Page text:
Library Journal Reviews 2013 October #2
The book seems simple, but what Seattle-based Nissley has done is a true labor of love. Not only has he collected dates that are auspicious for their fictional occurrences (as in Judy Reeves's A Writer's Book of Days: A Spirited Companion and Lively Muse for the Writing Life and Barry Moser's The Book of Fictional Days), but he has combined those with events that the writers experienced in real life. For example, we learn that author J.K. Rowling's birthday is the same as Harry Potter's--she's among many authors who slip their birthdays into their work--and that novelist Helene Hanff wrote her first letter to a London bookseller at Marks & Co. on October 5, 1949--beginning a 20-year correspondence that became her acclaimed memoir, 84, Charing Cross Road--the same date that Sylvia Beach of the London-based bookstore Shakespeare & Co. died in 1962. Delightful details abound, from how writers loved, lived, and celebrated, some to their peril, to publication dates, feuds, and facts about Ernest Hemingway's many injuries, all gleaned from letters, journals, and news accounts. The entries can be read in big chunks or day-by-day as a desk calendar. For each month, there is a short introduction and a page of recommended reading, and each day includes four to six entries. VERDICT A completely addictive compendium of details on favorite writers and books. The title gives away Nissley's real intent: this is also a spectacular reading list, with lovely pen-and-ink illustrations by Neborsky.--Linda White, Maplewood, MN [Page 96]. (c) Copyright 2013. Library Journals LLC, a wholly owned subsidiary of Media Source, Inc. No redistribution permitted.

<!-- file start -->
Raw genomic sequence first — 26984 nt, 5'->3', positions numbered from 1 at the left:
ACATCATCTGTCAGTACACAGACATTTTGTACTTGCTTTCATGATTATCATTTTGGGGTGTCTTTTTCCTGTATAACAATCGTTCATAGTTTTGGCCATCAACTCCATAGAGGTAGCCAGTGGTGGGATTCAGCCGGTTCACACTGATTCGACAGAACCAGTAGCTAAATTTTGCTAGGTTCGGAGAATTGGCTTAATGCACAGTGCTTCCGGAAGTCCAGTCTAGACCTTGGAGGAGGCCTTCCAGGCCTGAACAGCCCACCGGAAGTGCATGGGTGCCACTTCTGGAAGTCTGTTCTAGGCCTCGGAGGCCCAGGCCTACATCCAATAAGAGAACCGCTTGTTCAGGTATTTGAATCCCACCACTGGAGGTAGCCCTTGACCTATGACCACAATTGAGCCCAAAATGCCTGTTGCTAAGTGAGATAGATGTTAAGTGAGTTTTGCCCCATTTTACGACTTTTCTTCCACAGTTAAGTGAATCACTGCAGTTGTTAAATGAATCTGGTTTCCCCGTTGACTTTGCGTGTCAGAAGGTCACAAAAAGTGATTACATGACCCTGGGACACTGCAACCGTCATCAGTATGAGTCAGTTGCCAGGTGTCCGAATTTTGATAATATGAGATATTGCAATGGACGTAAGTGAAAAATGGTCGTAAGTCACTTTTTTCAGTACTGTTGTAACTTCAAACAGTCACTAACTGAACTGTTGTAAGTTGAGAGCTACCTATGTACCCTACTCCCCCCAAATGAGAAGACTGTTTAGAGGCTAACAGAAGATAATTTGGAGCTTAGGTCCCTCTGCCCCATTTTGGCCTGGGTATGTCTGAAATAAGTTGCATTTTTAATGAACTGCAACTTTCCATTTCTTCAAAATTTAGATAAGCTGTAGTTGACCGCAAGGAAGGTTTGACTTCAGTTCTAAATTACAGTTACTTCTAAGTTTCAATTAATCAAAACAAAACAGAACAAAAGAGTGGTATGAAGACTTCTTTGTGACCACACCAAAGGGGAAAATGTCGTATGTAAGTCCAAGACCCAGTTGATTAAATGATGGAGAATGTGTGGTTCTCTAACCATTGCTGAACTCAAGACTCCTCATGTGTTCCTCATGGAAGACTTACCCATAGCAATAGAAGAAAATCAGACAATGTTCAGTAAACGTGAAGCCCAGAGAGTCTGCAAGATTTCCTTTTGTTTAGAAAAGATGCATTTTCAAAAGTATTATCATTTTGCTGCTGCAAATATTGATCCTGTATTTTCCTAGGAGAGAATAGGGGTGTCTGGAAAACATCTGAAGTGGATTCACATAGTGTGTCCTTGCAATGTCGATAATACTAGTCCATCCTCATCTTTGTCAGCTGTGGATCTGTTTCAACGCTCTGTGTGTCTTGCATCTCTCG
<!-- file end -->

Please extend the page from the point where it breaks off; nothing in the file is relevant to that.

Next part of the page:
Publishers Weekly Reviews 2013 September #2
In his eclectic and wide-ranging, if uneven, collection of literary trivia for book lovers, delightfully illustrated by Neborsky, eight-time Jeopardy! champion and former bookseller Nissley offers an amalgam of anecdotes, quotes, reviews, diary entries, and letter excerpts. Each section begins with an introduction to a given month, as well as a list of recommended reading related to, or set during, that time of year. Each day then receives a page of its own, with lists of notable births and deaths, and short entries about events or publications that took place on that date. February 21 alone brings us details about Shakespeare, William James, Marcel Proust, and Alison Bechdel. Entries are by turns fascinating, obscure, and puzzling. A May 6 story about Emily Dickinson turning down a friend's offer to go walking in order to stay with her ill mother will break reader's hearts. Nissley occasionally blurs fact and fiction, with varying levels of success; some events from novels are listed as if real, and he assumes a certain level of familiarity with literature. Scholars should note there are no citations, though the collection will charm nonetheless. 100 illus. Agent: Jim Rutman, Sterling Lord Literistic. (Nov.) [Page ]. Copyright 2013 PWxyz LLC